CLARK -No one knows exactly what will happen in the Republican Primary for governor two weeks from now, but Assemblyman Jack Ciattarelli – convinced of momentum on his side built on his campaign’s relentless new message-new messenger narration – sees opportunity in the general election. “I’m telling you,” he said this evening at his town hall event, one of multiple such events planned for the duration. “There’s a pathway to victory – a school funding path.” North and south are in a statewide slug-fest right now on the issue of a fair and equitable school funding formula: Senate President Steve Sweeney (D-3) versus Speaker Vincent Prieto (D-32).
Ciattarelli says his plan of reducing aid to Abbott-funded districts dovetails with where Sweeney stands on the issue, and that the rancor between Sweeney and Prieto is so intense, he sees himself being able to steer Democratic voters – mostly of the suburban variety – in his direction. Certainly, he sees his message appealing to unaffiliated swing voters. he recites the numbers: 1.2 Republicans; 2 million Democrats; 2.5 million unaffiliated voters.
He lingers longest on the unaffiliateds.
“I intend to galvanize them,” said Ciattarelli, a CPA by training who made his money as the CEO of the medical publishing company he started.
The Town Hall took place in a Knights of Columbus hollow on a downtown commercial street crammed with pizza shacks, gas stations, Chinese noodle houses, nail salons and pet grooming parlors. We can’t actually account for each one of these shops, but all of New Jersey might as well be a painting of that spare, squashed-together predictable outline, that doesn’t quite bench press the basics of the Rockwell it strives to be, and even undermines it, dotted with haggard-looking property tax-saddled types on the sidewalks – faces crunched in over-worked horror – and the occasional person behind coke bottle glasses who vaguely looks like a nut who just hitchhiked into town.
Anyway, the Knights of Columbus hall. You know the type. A pastel portrait of Pope John Paul II hangs on the wall. There’s no immediate evidence of the current pope. Flood stained ceiling and carpet. Parade banners on brass stands caked with dust. A flag of the state of New Jersey that looks like it doubles as a door jamb to the floor-length saloon swings to the bar in the adjoining chamber – and the bar itself: dark and dank with stools miraculously stacked on the bar top at 6 in the evening that the barkeep likely crow-barred off the duffs that last occupied them.
Fifty people sat at the round tables and at the front of the room, Garwood Councilman Joe Sarno – from the beginning a Ciattarelli believer amid mostly snoozing and depleted GOP ranks – stood with a microphone in hand and introduced his choice for governor: Ciattarelli. Impeccable in shirt sleeves and yellow tie, no trace of a gut or evidence of indiscipline, tanned, amiable, approachable, enamored of numbers and detail, articulate to a fault, the candidate went through the basics of his five-point plant. His wife Melinda sat in the front row.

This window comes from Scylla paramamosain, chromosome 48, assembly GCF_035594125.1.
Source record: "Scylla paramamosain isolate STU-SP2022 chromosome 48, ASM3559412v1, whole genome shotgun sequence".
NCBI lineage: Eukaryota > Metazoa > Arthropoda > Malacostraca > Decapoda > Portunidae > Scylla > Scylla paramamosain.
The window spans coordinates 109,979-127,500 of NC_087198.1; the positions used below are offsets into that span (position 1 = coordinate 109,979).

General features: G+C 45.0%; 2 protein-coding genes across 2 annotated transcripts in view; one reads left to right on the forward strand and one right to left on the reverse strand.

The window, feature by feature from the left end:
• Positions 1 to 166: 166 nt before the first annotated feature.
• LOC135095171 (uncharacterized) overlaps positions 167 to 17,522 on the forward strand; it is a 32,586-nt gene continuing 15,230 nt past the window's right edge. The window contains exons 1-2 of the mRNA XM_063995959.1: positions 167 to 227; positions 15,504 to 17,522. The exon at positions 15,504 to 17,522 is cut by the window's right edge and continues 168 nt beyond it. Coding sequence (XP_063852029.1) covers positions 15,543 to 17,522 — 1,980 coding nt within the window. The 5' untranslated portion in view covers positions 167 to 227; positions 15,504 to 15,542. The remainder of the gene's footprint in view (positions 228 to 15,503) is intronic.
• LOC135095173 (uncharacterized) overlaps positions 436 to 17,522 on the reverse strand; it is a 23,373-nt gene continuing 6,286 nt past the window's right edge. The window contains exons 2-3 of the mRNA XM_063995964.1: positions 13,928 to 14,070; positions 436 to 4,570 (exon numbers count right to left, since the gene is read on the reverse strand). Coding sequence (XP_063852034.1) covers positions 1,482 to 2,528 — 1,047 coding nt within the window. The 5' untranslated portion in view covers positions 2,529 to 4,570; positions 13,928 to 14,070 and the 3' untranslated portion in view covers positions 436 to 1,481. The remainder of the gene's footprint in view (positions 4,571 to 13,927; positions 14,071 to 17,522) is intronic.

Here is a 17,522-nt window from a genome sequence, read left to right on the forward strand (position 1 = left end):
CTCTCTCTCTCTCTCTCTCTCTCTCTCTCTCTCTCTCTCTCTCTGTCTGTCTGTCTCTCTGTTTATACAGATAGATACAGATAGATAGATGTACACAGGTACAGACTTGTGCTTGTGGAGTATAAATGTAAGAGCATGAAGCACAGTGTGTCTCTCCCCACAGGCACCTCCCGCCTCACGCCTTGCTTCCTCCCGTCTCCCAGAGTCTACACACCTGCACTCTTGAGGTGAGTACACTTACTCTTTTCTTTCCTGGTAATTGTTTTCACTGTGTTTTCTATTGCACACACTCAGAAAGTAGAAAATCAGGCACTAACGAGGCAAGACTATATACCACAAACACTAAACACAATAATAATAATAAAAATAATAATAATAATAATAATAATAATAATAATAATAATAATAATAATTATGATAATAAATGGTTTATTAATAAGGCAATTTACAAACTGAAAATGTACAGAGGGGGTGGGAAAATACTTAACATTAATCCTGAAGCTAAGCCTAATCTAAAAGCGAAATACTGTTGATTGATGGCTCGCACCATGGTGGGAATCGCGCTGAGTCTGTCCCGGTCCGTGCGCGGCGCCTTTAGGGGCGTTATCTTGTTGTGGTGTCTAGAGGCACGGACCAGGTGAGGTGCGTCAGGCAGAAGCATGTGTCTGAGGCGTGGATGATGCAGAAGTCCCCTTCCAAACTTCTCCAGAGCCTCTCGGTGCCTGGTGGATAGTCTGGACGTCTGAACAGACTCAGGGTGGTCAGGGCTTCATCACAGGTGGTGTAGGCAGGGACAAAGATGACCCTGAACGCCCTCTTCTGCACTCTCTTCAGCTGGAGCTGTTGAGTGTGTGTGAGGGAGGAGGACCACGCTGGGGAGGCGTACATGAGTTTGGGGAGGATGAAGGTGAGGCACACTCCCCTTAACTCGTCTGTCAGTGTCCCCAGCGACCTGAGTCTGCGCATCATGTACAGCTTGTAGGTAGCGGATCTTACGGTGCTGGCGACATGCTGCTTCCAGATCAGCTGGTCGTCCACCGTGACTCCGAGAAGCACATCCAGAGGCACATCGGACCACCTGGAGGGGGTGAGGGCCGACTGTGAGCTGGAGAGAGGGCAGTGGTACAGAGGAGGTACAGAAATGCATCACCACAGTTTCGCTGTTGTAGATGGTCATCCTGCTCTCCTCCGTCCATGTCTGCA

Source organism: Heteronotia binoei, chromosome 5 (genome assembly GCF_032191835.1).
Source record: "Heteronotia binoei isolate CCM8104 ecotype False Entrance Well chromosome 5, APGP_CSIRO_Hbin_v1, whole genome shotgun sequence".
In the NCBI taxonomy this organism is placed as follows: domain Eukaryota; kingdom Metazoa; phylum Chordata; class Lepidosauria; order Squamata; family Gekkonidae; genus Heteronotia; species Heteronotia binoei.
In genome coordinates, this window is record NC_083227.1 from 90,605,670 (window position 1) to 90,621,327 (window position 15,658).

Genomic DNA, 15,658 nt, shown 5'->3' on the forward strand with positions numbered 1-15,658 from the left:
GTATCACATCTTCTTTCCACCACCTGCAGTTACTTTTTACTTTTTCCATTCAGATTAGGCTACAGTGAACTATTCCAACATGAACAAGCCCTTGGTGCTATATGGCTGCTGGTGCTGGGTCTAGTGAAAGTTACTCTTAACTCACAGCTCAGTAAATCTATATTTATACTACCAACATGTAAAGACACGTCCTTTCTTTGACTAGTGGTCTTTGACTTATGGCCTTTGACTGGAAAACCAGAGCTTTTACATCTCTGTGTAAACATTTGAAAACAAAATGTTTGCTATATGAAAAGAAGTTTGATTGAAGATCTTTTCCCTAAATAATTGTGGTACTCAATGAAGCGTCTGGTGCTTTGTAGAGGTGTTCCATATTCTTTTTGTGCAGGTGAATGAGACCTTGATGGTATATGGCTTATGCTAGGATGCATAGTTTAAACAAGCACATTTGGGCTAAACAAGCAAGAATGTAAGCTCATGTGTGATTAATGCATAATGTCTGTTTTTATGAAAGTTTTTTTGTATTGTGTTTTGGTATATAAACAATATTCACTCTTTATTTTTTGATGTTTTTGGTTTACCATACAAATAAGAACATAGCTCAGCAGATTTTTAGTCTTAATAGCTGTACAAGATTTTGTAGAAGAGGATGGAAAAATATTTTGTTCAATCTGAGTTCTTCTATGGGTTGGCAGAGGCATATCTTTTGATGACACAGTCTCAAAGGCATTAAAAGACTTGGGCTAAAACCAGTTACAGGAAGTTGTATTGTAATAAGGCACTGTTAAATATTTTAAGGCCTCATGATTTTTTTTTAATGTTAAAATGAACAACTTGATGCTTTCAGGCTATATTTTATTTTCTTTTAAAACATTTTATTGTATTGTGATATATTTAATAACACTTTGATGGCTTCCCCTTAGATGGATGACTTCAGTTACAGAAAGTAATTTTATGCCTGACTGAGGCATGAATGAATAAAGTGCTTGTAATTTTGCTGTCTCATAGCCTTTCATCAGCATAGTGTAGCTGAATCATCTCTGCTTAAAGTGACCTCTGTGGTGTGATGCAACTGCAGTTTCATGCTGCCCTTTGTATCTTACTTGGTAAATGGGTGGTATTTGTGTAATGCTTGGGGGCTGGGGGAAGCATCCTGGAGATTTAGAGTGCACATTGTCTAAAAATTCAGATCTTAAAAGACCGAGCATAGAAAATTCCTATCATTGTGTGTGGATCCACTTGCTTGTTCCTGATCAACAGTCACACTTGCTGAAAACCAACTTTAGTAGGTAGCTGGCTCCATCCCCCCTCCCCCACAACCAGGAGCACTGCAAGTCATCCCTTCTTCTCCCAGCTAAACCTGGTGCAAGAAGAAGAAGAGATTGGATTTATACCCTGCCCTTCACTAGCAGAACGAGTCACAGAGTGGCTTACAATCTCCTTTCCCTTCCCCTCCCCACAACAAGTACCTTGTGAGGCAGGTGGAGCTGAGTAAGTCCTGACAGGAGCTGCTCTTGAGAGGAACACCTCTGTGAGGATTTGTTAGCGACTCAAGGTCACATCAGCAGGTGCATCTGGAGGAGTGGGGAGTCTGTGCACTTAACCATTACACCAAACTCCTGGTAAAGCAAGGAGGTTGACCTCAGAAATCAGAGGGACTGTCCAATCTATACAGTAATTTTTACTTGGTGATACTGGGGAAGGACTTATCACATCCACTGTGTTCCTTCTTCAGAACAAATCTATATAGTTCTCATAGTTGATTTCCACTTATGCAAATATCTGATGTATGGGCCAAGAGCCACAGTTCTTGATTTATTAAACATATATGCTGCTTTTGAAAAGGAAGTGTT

A tracker from the campaign of his rival, Lieutenant Governor Kim Guadagno, watched his every move and Ciattarelli snapped off a wink at him at one point and called him a gentleman for hanging in there.
Then he threw some leather at Guadagno.
“When she tries to explain her circuit breaker, she talks about bringing in a billion dollars in new revenue growth to pay for it, but we don’t have revenue growth,” said the candidate. “She promises to create immediate tax relief with revenue growth. I tell you: it’s irresponsible. It’s a lie. It’s a falsehood. It’s another rebate program.”
As the cornerstone for his agenda, Ciattarelli cited the disparity in school aid distribution and noted the property tax burden on a $500,000 home in an Abbott district city like Hoboken compared to Clark: $6,000 annually compared to $12,000. What he wants to do is work with those Democrats like Sweeney who are already on his side to take $10 billion in state school aid and redistribute it equitably.
This coming week, Ciattarelli plans a series of town halls like the one in Clark, including appearances in the western part of the state and in Gloucester – Sweeney’s home county.
“No soft balls,” the former little league coach told the crowd when it was Q and A time. “Only high and tight fast balls.”